Yesterday there arrived here a communication from a quarter from which I hear rarely and which rarely speaks, but to regulate my conduct for my advantage…. In a few days the Emperor [Napoleon III] means to propose to [British Prime Minister] Palmerston…that England, France, and Russia recommend an Armistice of six months to the Americans, during which time the ports shall be open. It is impossible the North will accept it; and probably not our government. All connection between them and the Emperor is over, and nothing is heard but complaints of their egotism, old fashioned policy, as about Turkey, etc. France and England are at this moment as asunder as Italy, America, and the East…
John Singleton Copley, aka Lord Lyndhurst (1772-1863), served as Lord Chancellor of Great Britain. His Jewish wife, Georgiana Goldsmith, may have influenced him to support the Jewish Emancipation of 1858, when the law that had restricted the Parliamentary oath of office to Christians was changed, leading to the admission of Jews into parliament.
Though Great Britain was officially neutral throughout the American Civil War, the British elites favored the Confederacy. Gladstone himself, who maintained what has been characterized as
“an insincere neutrality,” was actually pro-South, most likely due to the widespread unemployment in Britain arising out of the Union blockade on British cotton mills. Unlike Gladstone, however, Disraeli maintained true neutrality during the Civil War and, though he expected the South to prevail, argued against English interference in the war.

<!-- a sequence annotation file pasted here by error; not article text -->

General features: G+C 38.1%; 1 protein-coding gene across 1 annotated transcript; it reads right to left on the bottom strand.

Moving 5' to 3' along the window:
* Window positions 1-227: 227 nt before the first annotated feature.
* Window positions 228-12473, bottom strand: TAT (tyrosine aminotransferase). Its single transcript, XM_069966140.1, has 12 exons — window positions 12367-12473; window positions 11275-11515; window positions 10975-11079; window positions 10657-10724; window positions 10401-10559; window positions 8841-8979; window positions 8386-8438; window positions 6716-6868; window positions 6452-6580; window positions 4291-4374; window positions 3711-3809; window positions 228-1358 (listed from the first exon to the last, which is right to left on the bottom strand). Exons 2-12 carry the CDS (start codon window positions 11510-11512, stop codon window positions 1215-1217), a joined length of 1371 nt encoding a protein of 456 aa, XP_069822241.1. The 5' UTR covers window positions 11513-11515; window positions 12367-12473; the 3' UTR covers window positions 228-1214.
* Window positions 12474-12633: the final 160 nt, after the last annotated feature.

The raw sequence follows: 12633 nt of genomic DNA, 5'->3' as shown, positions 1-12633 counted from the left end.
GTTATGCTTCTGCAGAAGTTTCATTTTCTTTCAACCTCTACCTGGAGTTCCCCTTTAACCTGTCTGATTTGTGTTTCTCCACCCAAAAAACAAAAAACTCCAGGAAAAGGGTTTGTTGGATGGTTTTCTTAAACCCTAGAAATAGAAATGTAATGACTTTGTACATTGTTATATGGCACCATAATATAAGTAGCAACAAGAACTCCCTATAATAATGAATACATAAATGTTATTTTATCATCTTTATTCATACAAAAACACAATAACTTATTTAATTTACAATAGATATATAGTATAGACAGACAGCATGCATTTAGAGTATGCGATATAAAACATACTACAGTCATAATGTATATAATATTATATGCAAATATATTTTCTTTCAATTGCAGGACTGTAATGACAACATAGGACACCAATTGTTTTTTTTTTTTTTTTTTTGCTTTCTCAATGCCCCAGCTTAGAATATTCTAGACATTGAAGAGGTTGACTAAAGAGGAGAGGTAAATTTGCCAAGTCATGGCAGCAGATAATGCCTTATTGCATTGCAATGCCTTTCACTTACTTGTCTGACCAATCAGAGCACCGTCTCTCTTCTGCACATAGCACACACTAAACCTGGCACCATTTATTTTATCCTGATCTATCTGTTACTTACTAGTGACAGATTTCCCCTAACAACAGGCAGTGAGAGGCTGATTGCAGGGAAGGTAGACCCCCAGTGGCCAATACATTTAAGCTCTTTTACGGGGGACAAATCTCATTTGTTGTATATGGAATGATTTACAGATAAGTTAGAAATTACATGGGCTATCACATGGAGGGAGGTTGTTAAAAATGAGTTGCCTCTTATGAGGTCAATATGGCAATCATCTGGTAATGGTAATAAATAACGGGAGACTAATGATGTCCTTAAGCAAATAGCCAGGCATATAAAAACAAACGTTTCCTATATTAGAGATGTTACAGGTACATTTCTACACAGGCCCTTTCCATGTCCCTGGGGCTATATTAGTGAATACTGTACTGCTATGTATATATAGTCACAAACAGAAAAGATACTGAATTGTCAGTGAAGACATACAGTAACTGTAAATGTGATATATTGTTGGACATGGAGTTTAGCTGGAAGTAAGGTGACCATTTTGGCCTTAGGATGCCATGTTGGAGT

The Confederate strategy for independence was largely based on the anticipation of military intervention by Britain and France, but Lincoln made clear to the British that any move toward official recognition of the Confederacy would be deemed an unfriendly act against the United States. In the summer of 1862, however, Lincoln was warned by his envoy that the Europeans, fearing the war could continue indefinitely, might soon offer to mediate between North and South. In particular, the British nobility grew increasingly concerned about the war preventing England from acquiring the cotton needed to run its factories.
Though both the Union and the Confederacy brought incredible pressure to push France to take sides during the Civil War, it remained officially neutral. However, as in Britain, several major French industries – and Emperor Napoleon III himself – had economic interests or territorial ambitions which favored dealings with the Confederacy. The Union blockade had also cut off most cotton supplies to French textile mills, causing the famine du coton (“cotton famine”), as mills in Alsace and Normandy, which saw prices of cotton double by 1862, were forced to lay off many workers, leading many French industrialists and politicians to support a quick Southern victory. However, France was reluctant to intervene without British collaboration, which explains Napoleon’s motive to push for a joint effort for an Armistice.
As Disraeli writes in our letter, he app
arently learned of a secret plan being proposed by Napoleon whereby England, France, and Russia would all seek to facilitate an opening of CSA ports, but he doubted Britain would go along and expressed certainty that Lincoln would reject it because such an armistice would constitute a de facto recognition of the Confederacy.
However, the plan became public when, on November 15, 1862 (a week after Disraeli penned the letter), Napoleon published a letter proposing that Britain and Russia join France as joint mediators in the American conflict, citing three reasons for the action: the suffering of the American people; the harmful economic impact of the war on Europe (specifically the cotton crisis); and the unlikelihood that the warring parties could resolve their dispute on their own.